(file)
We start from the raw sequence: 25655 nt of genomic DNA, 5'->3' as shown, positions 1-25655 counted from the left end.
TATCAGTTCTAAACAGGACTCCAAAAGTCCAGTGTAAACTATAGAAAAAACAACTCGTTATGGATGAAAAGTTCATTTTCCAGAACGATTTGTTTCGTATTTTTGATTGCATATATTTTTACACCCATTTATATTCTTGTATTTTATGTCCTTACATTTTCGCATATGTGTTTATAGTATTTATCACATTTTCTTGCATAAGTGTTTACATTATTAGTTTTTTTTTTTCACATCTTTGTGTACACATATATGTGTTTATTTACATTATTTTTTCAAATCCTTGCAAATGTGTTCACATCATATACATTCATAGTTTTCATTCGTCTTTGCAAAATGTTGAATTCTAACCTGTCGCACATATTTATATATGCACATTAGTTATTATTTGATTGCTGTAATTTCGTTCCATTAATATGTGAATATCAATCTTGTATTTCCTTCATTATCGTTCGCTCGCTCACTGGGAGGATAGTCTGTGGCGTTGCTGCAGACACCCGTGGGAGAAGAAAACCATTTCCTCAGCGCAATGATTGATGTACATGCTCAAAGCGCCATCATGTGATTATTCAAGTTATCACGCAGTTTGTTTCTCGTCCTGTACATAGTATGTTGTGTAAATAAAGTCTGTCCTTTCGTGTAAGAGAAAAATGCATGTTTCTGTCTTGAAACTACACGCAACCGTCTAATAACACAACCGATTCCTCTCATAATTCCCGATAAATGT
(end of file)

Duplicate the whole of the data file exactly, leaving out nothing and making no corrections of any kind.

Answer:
We start from the raw sequence: 25655 nt of genomic DNA, 5'->3' as shown, positions 1-25655 counted from the left end.
TATCAGTTCTAAACAGGACTCCAAAAGTCCAGTGTAAACTATAGAAAAAACAACTCGTTATGGATGAAAAGTTCATTTTCCAGAACGATTTGTTTCGTATTTTTGATTGCATATATTTTTACACCCATTTATATTCTTGTATTTTATGTCCTTACATTTTCGCATATGTGTTTATAGTATTTATCACATTTTCTTGCATAAGTGTTTACATTATTAGTTTTTTTTTTTCACATCTTTGTGTACACATATATGTGTTTATTTACATTATTTTTTCAAATCCTTGCAAATGTGTTCACATCATATACATTCATAGTTTTCATTCGTCTTTGCAAAATGTTGAATTCTAACCTGTCGCACATATTTATATATGCACATTAGTTATTATTTGATTGCTGTAATTTCGTTCCATTAATATGTGAATATCAATCTTGTATTTCCTTCATTATCGTTCGCTCGCTCACTGGGAGGATAGTCTGTGGCGTTGCTGCAGACACCCGTGGGAGAAGAAAACCATTTCCTCAGCGCAATGATTGATGTACATGCTCAAAGCGCCATCATGTGATTATTCAAGTTATCACGCAGTTTGTTTCTCGTCCTGTACATAGTATGTTGTGTAAATAAAGTCTGTCCTTTCGTGTAAGAGAAAAATGCATGTTTCTGTCTTGAAACTACACGCAACCGTCTAATAACACAACCGATTCCTCTCATAATTCCCGATAAATGT